At the very end of the run of Dungeons & Dragons’ 3rd Edition, someone came up with an idea to turn the game from one that covers heroes who start as complete nobodies to become practical demigods into one that emulates a more grounded style of fantas with a single very simple modification. In Epic 6, player characters can only advance up to 6th level, instead of up to 20th level and possibly beyond. Characters can still advance, but instead of getting new levels with everything that includes, they only get further customized through gaining one additional feat in place of additional levels. Numbers remain relatively small and within a range that has proven itself to work really well in practice, and most of the powerful spells remain outside of the players’ hands. It’s about getting characters to the level that is considered to be my many the one where they best represent the common image of a proper fantasy hero and then staying there. No new rules need to be learned and all the existing material of the game that is available to 6th level characters can still be used just as it is. As a rules hack, it is incredibly neat and elegant.
But to me, the really amazing consequence of E6 is not on the side of the players. In my own experience, very few games ever had characters reach 7th level and beyond. The great power of high level characters never became an issue in any of the games I played and ran. The reason I got so fascinated with E6 back when I still played 3rd Edition is the many implications that it has for the world around them. It’s not just that player characters are limited to 6th level, the same limitation also applies to NPCs as well. This means you can’t simply go to a big temple or wizard school and pay someone to cast 4th and 5th level spells for you and you won’t be able to buy scrolls of these spells as well. A considerable portion of magic items also can no longer be crafted by either PCs or NPCs either. Even if magic is as widely available as the game seems to assume by default, the limitations of what spells are available to the wizards and clerics of the setting lead to a rather different “high magic” setting with a lot of low-power magic and an almost lack of high-power magic.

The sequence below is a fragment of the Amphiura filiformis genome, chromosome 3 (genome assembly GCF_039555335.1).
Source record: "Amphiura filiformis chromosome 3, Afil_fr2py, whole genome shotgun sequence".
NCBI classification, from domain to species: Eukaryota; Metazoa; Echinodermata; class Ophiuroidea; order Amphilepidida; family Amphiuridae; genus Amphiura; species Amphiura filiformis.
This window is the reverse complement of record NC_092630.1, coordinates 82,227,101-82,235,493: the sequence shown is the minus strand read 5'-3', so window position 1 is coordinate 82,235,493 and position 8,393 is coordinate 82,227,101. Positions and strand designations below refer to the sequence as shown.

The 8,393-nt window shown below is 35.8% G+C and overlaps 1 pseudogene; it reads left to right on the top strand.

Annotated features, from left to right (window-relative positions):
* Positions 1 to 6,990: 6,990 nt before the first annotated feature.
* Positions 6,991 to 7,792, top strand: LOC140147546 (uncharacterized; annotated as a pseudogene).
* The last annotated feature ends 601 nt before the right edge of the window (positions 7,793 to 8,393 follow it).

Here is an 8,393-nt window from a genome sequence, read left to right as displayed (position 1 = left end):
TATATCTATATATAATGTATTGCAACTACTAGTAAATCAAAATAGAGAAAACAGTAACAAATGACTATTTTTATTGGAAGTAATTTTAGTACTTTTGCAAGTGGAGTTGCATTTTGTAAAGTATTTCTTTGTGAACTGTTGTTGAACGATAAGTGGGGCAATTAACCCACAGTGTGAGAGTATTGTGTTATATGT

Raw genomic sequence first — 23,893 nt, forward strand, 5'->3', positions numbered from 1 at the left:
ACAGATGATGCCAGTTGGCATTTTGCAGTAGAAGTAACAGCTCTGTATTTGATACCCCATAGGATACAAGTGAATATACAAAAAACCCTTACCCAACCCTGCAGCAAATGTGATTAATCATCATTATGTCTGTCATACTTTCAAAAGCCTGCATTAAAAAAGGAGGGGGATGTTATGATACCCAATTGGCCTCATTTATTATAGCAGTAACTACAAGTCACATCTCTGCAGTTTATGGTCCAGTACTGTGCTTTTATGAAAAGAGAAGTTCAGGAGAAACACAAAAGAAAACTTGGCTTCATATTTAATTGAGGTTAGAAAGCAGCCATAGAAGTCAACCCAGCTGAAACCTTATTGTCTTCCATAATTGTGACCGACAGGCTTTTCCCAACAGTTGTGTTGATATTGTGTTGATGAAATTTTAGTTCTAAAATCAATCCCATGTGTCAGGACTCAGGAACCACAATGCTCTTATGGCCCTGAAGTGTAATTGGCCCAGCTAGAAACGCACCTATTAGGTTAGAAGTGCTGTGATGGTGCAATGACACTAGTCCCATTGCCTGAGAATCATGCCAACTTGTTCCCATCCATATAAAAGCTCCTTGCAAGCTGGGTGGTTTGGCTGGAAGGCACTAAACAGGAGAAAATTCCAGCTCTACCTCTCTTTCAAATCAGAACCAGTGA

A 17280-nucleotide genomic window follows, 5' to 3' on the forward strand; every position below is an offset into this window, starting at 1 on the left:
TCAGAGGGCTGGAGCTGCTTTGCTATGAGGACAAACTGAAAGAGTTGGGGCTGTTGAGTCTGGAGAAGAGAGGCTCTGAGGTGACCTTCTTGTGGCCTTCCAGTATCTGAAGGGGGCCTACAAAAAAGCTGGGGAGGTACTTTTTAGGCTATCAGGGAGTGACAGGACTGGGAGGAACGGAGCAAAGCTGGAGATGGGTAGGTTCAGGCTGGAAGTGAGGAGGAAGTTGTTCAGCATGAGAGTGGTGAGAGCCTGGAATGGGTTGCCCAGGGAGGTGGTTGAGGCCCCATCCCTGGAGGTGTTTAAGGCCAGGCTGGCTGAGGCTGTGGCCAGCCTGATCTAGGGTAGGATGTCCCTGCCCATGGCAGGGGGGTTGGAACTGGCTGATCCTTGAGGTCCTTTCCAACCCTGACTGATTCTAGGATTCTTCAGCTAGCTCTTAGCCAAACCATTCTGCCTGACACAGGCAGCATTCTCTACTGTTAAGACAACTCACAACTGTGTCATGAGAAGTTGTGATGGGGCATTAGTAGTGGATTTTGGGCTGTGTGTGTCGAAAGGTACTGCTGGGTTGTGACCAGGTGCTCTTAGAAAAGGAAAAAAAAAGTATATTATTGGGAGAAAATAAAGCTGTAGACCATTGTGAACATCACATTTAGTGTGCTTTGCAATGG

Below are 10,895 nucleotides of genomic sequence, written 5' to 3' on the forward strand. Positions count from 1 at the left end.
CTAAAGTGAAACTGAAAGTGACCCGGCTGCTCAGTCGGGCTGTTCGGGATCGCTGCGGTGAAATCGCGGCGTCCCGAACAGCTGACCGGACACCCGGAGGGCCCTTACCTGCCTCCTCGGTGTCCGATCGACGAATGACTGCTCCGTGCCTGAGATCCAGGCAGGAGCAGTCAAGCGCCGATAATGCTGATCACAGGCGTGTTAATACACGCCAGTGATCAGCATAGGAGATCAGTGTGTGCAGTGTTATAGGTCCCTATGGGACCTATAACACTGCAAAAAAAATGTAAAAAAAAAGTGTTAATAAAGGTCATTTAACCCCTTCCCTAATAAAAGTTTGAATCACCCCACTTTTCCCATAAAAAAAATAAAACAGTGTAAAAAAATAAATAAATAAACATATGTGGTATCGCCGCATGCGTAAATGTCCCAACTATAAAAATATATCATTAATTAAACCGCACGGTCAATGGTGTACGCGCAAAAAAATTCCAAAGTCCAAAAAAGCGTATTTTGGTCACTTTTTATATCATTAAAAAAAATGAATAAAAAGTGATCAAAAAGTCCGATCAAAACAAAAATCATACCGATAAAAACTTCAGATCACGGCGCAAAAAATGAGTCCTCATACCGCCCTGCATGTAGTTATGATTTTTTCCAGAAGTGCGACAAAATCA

But where it gets really interesting is the fact that these limitations on the powers and abilities on PCs and NPCs don’t apply to monsters, as those don’t normally have levels. Many people seem to prefer to adjust the world of their game accordingly by limiting the monster population to creatures that are considered appropriate challenges for 6th level parties by the rulebooks, but I’ve been much more a fan of keeping all those big critters around as they are. This way you get a world in which even the most powerful mortal heroes are incapable of taking on directly. If an older dragon or greater demon needs to be dealt with the players will have to work out different strategies to face than other than straight up challenging them to a fight in their lair. At the same time, powerful magical creatures are the only source of access to higher level spells which they have as inborn abilities rather than learned through advancing in levels. If you need powerful magic, you need to find a powerful magical creature and convince it to provide it for you. A world in which “high level” PCs stand head and shoulders above the common rabble but are still dwarfed by magical monsters is something I’ve not really seen much in fantasy. Something that I find very fascinating from a worldbuilding perspective. While I like the mechanics of Symbaroum, the way it is written it only makes advanced PCs vulnerable to common soldiers and bandits, but at the same time it also lets them take out the most powerful monsters just as quickly. Limiting the possible strength of monsters the way they are feels somewhat disapointing to me. There is a space for fantasy in which fights can take almost the form of Russian roulette by making engaging a powerful foe a great danger. But setting things up in a way that a head on assault isn’t really a viable option strikes me as much more interesting.